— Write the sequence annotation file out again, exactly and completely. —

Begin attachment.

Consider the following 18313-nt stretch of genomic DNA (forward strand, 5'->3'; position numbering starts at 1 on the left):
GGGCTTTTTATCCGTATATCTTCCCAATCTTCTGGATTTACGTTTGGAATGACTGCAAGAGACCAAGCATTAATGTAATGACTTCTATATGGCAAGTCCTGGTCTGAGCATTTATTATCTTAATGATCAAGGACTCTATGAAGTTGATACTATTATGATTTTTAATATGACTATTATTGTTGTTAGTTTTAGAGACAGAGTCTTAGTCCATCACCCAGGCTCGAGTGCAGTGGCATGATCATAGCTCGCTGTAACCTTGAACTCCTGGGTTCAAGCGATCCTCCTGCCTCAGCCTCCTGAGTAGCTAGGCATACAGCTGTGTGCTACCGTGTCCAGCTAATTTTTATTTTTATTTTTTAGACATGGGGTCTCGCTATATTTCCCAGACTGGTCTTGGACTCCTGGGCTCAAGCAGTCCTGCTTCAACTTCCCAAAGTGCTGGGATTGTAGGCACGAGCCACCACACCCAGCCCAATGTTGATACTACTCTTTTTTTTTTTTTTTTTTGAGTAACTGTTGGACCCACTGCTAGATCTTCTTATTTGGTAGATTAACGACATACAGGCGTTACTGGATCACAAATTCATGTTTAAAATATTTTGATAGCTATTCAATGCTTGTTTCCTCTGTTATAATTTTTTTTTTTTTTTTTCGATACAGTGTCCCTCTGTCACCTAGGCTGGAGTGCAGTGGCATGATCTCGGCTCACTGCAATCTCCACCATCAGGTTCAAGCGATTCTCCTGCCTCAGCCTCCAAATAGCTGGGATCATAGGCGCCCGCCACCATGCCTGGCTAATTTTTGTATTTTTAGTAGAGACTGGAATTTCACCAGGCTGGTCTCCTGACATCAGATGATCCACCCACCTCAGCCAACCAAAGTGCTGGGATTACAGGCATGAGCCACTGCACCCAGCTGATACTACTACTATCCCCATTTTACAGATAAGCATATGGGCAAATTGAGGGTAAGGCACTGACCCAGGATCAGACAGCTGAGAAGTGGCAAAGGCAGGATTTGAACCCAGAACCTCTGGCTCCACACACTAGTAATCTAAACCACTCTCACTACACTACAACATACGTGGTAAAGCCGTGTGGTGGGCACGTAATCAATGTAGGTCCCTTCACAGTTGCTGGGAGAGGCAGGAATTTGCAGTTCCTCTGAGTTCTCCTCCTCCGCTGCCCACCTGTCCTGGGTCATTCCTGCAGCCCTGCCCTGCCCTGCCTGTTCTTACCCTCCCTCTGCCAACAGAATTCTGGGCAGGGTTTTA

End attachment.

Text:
Consider the following 18313-nt stretch of genomic DNA (forward strand, 5'->3'; position numbering starts at 1 on the left):
GGGCTTTTTATCCGTATATCTTCCCAATCTTCTGGATTTACGTTTGGAATGACTGCAAGAGACCAAGCATTAATGTAATGACTTCTATATGGCAAGTCCTGGTCTGAGCATTTATTATCTTAATGATCAAGGACTCTATGAAGTTGATACTATTATGATTTTTAATATGACTATTATTGTTGTTAGTTTTAGAGACAGAGTCTTAGTCCATCACCCAGGCTCGAGTGCAGTGGCATGATCATAGCTCGCTGTAACCTTGAACTCCTGGGTTCAAGCGATCCTCCTGCCTCAGCCTCCTGAGTAGCTAGGCATACAGCTGTGTGCTACCGTGTCCAGCTAATTTTTATTTTTATTTTTTAGACATGGGGTCTCGCTATATTTCCCAGACTGGTCTTGGACTCCTGGGCTCAAGCAGTCCTGCTTCAACTTCCCAAAGTGCTGGGATTGTAGGCACGAGCCACCACACCCAGCCCAATGTTGATACTACTCTTTTTTTTTTTTTTTTTTGAGTAACTGTTGGACCCACTGCTAGATCTTCTTATTTGGTAGATTAACGACATACAGGCGTTACTGGATCACAAATTCATGTTTAAAATATTTTGATAGCTATTCAATGCTTGTTTCCTCTGTTATAATTTTTTTTTTTTTTTTTCGATACAGTGTCCCTCTGTCACCTAGGCTGGAGTGCAGTGGCATGATCTCGGCTCACTGCAATCTCCACCATCAGGTTCAAGCGATTCTCCTGCCTCAGCCTCCAAATAGCTGGGATCATAGGCGCCCGCCACCATGCCTGGCTAATTTTTGTATTTTTAGTAGAGACTGGAATTTCACCAGGCTGGTCTCCTGACATCAGATGATCCACCCACCTCAGCCAACCAAAGTGCTGGGATTACAGGCATGAGCCACTGCACCCAGCTGATACTACTACTATCCCCATTTTACAGATAAGCATATGGGCAAATTGAGGGTAAGGCACTGACCCAGGATCAGACAGCTGAGAAGTGGCAAAGGCAGGATTTGAACCCAGAACCTCTGGCTCCACACACTAGTAATCTAAACCACTCTCACTACACTACAACATACGTGGTAAAGCCGTGTGGTGGGCACGTAATCAATGTAGGTCCCTTCACAGTTGCTGGGAGAGGCAGGAATTTGCAGTTCCTCTGAGTTCTCCTCCTCCGCTGCCCACCTGTCCTGGGTCATTCCTGCAGCCCTGCCCTGCCCTGCCTGTTCTTACCCTCCCTCTGCCAACAGAATTCTGGGCAGGGTTTTA